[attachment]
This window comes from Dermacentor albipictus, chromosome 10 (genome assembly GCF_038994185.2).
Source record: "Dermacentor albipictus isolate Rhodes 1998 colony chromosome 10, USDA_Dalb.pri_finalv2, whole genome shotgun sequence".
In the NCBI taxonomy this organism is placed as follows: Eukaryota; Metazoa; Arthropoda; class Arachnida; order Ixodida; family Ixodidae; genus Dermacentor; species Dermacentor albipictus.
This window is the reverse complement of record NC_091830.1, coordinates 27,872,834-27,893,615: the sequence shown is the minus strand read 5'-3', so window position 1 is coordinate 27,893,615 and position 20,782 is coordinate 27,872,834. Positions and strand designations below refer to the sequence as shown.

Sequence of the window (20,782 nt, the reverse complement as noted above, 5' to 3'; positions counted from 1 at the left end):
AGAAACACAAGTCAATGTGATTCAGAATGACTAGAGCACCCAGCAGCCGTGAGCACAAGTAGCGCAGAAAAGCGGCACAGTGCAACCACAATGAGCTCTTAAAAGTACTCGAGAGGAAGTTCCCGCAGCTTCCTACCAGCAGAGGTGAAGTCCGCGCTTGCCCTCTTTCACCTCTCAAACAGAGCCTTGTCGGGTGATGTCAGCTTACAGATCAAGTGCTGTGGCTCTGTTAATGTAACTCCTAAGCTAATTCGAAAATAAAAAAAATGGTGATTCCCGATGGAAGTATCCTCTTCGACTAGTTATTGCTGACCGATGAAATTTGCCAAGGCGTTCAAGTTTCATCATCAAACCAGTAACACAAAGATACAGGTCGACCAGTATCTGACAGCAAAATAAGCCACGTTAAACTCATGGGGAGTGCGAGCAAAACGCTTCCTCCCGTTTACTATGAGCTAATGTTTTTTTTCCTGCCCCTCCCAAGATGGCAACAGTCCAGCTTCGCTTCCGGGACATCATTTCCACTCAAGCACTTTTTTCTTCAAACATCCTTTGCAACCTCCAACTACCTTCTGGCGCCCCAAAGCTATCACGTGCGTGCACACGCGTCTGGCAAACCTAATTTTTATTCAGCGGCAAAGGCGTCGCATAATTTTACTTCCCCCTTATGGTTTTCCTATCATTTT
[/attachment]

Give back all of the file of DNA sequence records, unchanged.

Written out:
This window comes from Dermacentor albipictus, chromosome 10 (genome assembly GCF_038994185.2).
Source record: "Dermacentor albipictus isolate Rhodes 1998 colony chromosome 10, USDA_Dalb.pri_finalv2, whole genome shotgun sequence".
In the NCBI taxonomy this organism is placed as follows: Eukaryota; Metazoa; Arthropoda; class Arachnida; order Ixodida; family Ixodidae; genus Dermacentor; species Dermacentor albipictus.
This window is the reverse complement of record NC_091830.1, coordinates 27,872,834-27,893,615: the sequence shown is the minus strand read 5'-3', so window position 1 is coordinate 27,893,615 and position 20,782 is coordinate 27,872,834. Positions and strand designations below refer to the sequence as shown.

Sequence of the window (20,782 nt, the reverse complement as noted above, 5' to 3'; positions counted from 1 at the left end):
AGAAACACAAGTCAATGTGATTCAGAATGACTAGAGCACCCAGCAGCCGTGAGCACAAGTAGCGCAGAAAAGCGGCACAGTGCAACCACAATGAGCTCTTAAAAGTACTCGAGAGGAAGTTCCCGCAGCTTCCTACCAGCAGAGGTGAAGTCCGCGCTTGCCCTCTTTCACCTCTCAAACAGAGCCTTGTCGGGTGATGTCAGCTTACAGATCAAGTGCTGTGGCTCTGTTAATGTAACTCCTAAGCTAATTCGAAAATAAAAAAAATGGTGATTCCCGATGGAAGTATCCTCTTCGACTAGTTATTGCTGACCGATGAAATTTGCCAAGGCGTTCAAGTTTCATCATCAAACCAGTAACACAAAGATACAGGTCGACCAGTATCTGACAGCAAAATAAGCCACGTTAAACTCATGGGGAGTGCGAGCAAAACGCTTCCTCCCGTTTACTATGAGCTAATGTTTTTTTTCCTGCCCCTCCCAAGATGGCAACAGTCCAGCTTCGCTTCCGGGACATCATTTCCACTCAAGCACTTTTTTCTTCAAACATCCTTTGCAACCTCCAACTACCTTCTGGCGCCCCAAAGCTATCACGTGCGTGCACACGCGTCTGGCAAACCTAATTTTTATTCAGCGGCAAAGGCGTCGCATAATTTTACTTCCCCCTTATGGTTTTCCTATCATTTT